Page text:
The evolution of mass notification systems: Part 2

Editor's note: This is part two of a two part series on the topic of mass notification systems. Part one, which examines emerging technologies, markets and implementation challenges for MNS, was published earlier this month.

At one time, the issue of voice intelligibility in mass notification systems was an afterthought. In the early years of the technology, the goal was to simply notify the populace of a designated area that an emergency event was occurring and in the case of an air raid or fire, this was usually accomplished through the use of a loud siren.

As the times have changed, however, mass notification technology, including voice intelligibility; have had to change with them. Modern day case studies show that certain situations, such as an active-shooter scenario or severe storm, require the use of voice messages to direct people to take specific actions.

Though voice intelligibility was not a big focus for MNS manufacturers at one time, Mark Kurtzrock, president and CEO of mass notification systems manufacturer Metis Secure Solutions, says that more people in the industry now realize the benefits of having voice warnings that are easy to understand.

"Initially, I think it was not a factor that people had considered. But, as more and more products have come on the market and more regulations have been put into place... quite frankly it seemed like an obvious solution that people hadn't focused much attention on," Kurtzrock explained. "It's not just about sending one message. Circumstances change, events are very dynamic and the ability to communicate clear information to people on an ongoing basis is really important. "

For example, Kurtzrock said that if an organization's corporate campus consisted of a research facility and several other office buildings, there could be an incident that forces the evacuation of the research building, but people in the other offices would need to stay put.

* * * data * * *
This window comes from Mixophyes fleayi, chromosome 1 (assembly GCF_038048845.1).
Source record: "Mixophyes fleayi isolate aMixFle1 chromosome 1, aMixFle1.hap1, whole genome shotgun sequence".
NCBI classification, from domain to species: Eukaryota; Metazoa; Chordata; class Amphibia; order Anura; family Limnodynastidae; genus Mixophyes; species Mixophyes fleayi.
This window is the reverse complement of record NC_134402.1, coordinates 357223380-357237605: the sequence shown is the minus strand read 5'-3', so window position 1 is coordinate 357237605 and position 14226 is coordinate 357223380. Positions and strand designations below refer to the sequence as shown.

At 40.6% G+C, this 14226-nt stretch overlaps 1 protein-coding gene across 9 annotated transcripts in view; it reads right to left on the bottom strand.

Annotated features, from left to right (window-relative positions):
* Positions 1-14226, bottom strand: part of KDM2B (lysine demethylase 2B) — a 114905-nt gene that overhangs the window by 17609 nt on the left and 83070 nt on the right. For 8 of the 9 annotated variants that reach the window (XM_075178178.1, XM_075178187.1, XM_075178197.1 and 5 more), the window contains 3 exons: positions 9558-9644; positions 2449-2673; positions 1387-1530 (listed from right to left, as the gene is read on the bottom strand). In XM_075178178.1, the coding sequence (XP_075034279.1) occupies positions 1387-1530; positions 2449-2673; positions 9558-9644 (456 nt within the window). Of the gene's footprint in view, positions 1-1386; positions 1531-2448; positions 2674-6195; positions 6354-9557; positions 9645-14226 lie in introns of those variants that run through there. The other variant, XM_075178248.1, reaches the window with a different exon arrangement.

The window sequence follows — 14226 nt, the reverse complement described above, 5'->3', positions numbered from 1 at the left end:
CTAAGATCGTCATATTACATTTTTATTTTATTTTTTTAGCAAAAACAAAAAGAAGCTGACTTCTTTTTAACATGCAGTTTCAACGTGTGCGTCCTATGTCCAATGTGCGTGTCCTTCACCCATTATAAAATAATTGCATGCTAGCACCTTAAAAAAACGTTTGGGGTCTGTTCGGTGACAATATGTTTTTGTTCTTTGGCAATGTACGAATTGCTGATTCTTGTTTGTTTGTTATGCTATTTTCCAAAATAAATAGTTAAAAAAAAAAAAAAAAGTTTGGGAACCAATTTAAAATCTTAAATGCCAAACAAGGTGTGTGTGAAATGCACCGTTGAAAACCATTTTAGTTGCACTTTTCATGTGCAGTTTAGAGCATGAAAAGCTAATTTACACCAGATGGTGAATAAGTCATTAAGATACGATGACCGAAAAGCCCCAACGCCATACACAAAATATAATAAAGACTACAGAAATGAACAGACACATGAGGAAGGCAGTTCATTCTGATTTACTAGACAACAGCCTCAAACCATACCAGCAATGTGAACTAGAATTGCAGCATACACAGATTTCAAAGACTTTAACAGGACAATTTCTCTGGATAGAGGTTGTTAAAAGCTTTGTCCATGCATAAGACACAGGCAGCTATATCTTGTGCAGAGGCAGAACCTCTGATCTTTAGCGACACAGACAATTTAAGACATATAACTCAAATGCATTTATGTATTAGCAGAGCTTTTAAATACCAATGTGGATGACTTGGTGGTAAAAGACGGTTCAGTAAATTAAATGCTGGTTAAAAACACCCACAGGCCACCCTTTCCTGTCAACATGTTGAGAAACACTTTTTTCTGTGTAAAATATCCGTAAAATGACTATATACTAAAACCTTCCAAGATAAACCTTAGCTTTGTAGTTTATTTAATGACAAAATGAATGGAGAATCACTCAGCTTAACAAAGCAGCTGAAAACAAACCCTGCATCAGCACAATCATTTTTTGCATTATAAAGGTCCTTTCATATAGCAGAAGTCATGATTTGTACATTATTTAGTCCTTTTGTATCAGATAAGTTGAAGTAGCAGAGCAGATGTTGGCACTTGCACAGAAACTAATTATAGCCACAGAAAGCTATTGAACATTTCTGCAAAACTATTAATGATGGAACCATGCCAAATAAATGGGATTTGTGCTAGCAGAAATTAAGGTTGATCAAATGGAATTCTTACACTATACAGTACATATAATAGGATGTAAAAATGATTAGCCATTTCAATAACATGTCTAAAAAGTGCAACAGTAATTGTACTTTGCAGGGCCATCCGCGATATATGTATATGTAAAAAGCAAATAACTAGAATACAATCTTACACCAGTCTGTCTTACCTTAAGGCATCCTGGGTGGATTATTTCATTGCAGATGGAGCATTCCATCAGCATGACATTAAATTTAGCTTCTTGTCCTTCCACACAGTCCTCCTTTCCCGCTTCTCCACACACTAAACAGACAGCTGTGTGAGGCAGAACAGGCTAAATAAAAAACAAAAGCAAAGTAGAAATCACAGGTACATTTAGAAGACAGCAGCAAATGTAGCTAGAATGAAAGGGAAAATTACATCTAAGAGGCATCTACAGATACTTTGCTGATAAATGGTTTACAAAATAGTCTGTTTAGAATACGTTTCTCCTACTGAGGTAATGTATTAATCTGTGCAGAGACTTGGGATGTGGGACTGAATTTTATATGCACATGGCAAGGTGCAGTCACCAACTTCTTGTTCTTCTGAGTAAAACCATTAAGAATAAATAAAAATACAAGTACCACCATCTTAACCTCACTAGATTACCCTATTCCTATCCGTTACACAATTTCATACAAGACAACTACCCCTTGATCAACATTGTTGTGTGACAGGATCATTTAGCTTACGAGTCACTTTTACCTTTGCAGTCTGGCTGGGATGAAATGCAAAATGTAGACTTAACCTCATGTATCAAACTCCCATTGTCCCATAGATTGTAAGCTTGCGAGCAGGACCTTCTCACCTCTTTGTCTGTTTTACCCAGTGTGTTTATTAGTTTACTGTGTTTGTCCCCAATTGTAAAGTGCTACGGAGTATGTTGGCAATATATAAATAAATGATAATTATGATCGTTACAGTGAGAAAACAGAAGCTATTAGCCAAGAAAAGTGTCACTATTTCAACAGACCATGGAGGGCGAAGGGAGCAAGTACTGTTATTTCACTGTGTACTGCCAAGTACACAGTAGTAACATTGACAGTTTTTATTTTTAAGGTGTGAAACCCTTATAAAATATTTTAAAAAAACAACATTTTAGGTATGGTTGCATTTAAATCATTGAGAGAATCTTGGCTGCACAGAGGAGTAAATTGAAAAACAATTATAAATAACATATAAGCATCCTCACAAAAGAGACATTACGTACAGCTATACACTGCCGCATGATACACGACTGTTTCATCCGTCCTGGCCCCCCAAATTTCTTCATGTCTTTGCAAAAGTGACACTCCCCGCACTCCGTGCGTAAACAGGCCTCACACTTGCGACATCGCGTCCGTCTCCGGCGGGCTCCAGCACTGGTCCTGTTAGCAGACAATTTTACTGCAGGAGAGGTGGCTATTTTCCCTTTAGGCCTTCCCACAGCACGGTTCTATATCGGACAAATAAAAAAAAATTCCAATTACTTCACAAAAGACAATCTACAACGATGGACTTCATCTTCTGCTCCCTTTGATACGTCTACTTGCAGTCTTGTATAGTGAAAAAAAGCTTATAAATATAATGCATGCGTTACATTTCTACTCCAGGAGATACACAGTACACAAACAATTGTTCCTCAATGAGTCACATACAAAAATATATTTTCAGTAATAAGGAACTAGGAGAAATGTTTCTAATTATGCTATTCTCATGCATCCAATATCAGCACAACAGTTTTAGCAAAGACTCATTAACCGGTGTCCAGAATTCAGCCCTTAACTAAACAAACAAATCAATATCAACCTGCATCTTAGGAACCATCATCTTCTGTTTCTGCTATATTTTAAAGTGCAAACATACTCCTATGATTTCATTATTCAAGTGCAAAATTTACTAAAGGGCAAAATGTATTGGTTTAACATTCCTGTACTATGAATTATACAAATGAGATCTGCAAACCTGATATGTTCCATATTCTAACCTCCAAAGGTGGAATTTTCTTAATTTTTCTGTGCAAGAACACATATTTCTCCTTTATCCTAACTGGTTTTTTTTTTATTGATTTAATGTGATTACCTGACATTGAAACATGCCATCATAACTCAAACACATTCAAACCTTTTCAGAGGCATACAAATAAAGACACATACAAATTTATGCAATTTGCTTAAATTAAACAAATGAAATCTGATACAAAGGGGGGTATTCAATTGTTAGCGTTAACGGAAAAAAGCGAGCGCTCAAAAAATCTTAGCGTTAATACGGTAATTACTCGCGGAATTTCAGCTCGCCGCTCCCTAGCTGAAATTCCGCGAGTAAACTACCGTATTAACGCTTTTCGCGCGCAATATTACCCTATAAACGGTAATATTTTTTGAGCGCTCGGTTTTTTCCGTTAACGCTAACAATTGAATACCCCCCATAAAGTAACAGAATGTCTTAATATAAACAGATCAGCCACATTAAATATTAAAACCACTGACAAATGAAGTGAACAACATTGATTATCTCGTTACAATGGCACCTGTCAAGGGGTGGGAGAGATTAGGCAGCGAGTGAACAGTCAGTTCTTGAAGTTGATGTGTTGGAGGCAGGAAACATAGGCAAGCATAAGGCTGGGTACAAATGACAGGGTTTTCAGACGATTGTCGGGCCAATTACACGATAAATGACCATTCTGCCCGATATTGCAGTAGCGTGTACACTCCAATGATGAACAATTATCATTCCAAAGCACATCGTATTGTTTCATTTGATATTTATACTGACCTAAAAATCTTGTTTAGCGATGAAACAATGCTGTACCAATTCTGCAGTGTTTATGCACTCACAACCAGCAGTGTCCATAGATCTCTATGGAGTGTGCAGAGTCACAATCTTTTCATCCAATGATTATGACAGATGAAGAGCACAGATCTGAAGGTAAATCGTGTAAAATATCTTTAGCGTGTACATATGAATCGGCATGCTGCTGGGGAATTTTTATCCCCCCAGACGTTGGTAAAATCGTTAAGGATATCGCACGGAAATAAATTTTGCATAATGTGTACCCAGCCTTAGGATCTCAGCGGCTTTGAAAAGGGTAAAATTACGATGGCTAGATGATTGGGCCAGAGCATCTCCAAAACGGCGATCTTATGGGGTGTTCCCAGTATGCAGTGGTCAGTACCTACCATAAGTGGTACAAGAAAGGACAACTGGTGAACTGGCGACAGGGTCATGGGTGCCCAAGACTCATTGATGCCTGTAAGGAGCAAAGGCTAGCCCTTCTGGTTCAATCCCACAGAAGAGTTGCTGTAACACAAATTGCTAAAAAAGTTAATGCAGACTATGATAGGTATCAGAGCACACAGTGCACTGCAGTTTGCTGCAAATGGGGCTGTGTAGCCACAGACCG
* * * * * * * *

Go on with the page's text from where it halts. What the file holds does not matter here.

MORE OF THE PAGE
"There are a lot of systems that don't have a voice component at all. If you look at sirens or cellphone text messaging, where it's just a matter of a message coming across, it doesn't necessarily stop a person from what they're already doing, especially if they don't understand it," said Amy Baker, director of marketing at Metis Secure Solutions. "For example, if a siren is used for several different things, how do you know what that tone really means to you? How many people are really trained on what a tone means and do they know what to do when it occurs? Inside buildings, we've seen systems that don't have a broadcast voice and you can't reach as many people and you can't get into classrooms or conference rooms where people may have cellphones turned off."

Robert (Bob) Lang, assistant vice president for strategic security and safety at Kennesaw State University in Georgia, says their campus uses a voice siren system that can broadcast up to eight different messages. Lang said that they've only had to actually use five of these messages, which included warnings about tornadoes and an escaped prisoner in the area. The warnings and what they include are posted on the KSU website.